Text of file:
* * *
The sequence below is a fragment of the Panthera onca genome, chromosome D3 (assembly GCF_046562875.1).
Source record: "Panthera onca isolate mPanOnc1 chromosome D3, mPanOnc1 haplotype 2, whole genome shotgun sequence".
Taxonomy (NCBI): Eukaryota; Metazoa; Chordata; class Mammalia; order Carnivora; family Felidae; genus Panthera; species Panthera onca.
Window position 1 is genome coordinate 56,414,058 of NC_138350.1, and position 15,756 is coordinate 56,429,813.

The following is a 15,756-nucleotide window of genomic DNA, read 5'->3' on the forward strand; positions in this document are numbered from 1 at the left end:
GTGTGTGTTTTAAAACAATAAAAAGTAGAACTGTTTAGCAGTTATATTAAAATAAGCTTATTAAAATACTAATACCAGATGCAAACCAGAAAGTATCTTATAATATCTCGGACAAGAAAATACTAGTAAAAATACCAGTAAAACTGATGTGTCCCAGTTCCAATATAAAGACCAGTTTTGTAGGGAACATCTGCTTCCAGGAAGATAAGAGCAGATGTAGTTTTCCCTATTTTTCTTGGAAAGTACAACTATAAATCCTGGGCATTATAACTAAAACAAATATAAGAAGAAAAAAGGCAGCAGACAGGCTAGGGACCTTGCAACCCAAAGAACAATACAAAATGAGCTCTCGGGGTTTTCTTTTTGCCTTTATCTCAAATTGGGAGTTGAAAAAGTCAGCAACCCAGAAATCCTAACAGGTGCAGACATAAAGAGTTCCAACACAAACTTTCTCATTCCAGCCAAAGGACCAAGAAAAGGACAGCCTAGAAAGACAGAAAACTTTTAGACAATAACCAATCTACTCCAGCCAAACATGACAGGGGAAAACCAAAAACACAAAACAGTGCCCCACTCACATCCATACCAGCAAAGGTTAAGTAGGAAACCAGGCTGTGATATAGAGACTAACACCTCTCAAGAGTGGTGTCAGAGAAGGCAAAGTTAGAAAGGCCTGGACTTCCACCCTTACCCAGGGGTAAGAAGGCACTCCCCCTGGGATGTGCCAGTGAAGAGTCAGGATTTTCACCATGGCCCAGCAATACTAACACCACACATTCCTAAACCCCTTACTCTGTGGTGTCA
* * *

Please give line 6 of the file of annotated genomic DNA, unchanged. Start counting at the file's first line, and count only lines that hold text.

GTGTGTGTTTTAAAACAATAAAAAGTAGAACTGTTTAGCAGTTATATTAAAATAAGCTTATTAAAATACTAATACCAGATGCAAACCAGAAAGTATCTTATAATATCTCGGACAAGAAAATACTAGTAAAAATACCAGTAAAACTGATGTGTCCCAGTTCCAATATAAAGACCAGTTTTGTAGGGAACATCTGCTTCCAGGAAGATAAGAGCAGATGTAGTTTTCCCTATTTTTCTTGGAAAGTACAACTATAAATCCTGGGCATTATAACTAAAACAAATATAAGAAGAAAAAAGGCAGCAGACAGGCTAGGGACCTTGCAACCCAAAGAACAATACAAAATGAGCTCTCGGGGTTTTCTTTTTGCCTTTATCTCAAATTGGGAGTTGAAAAAGTCAGCAACCCAGAAATCCTAACAGGTGCAGACATAAAGAGTTCCAACACAAACTTTCTCATTCCAGCCAAAGGACCAAGAAAAGGACAGCCTAGAAAGACAGAAAACTTTTAGACAATAACCAATCTACTCCAGCCAAACATGACAGGGGAAAACCAAAAACACAAAACAGTGCCCCACTCACATCCATACCAGCAAAGGTTAAGTAGGAAACCAGGCTGTGATATAGAGACTAACACCTCTCAAGAGTGGTGTCAGAGAAGGCAAAGTTAGAAAGGCCTGGACTTCCACCCTTACCCAGGGGTAAGAAGGCACTCCCCCTGGGATGTGCCAGTGAAGAGTCAGGATTTTCACCATGGCCCAGCAATACTAACACCACACATTCCTAAACCCCTTACTCTGTGGTGTCA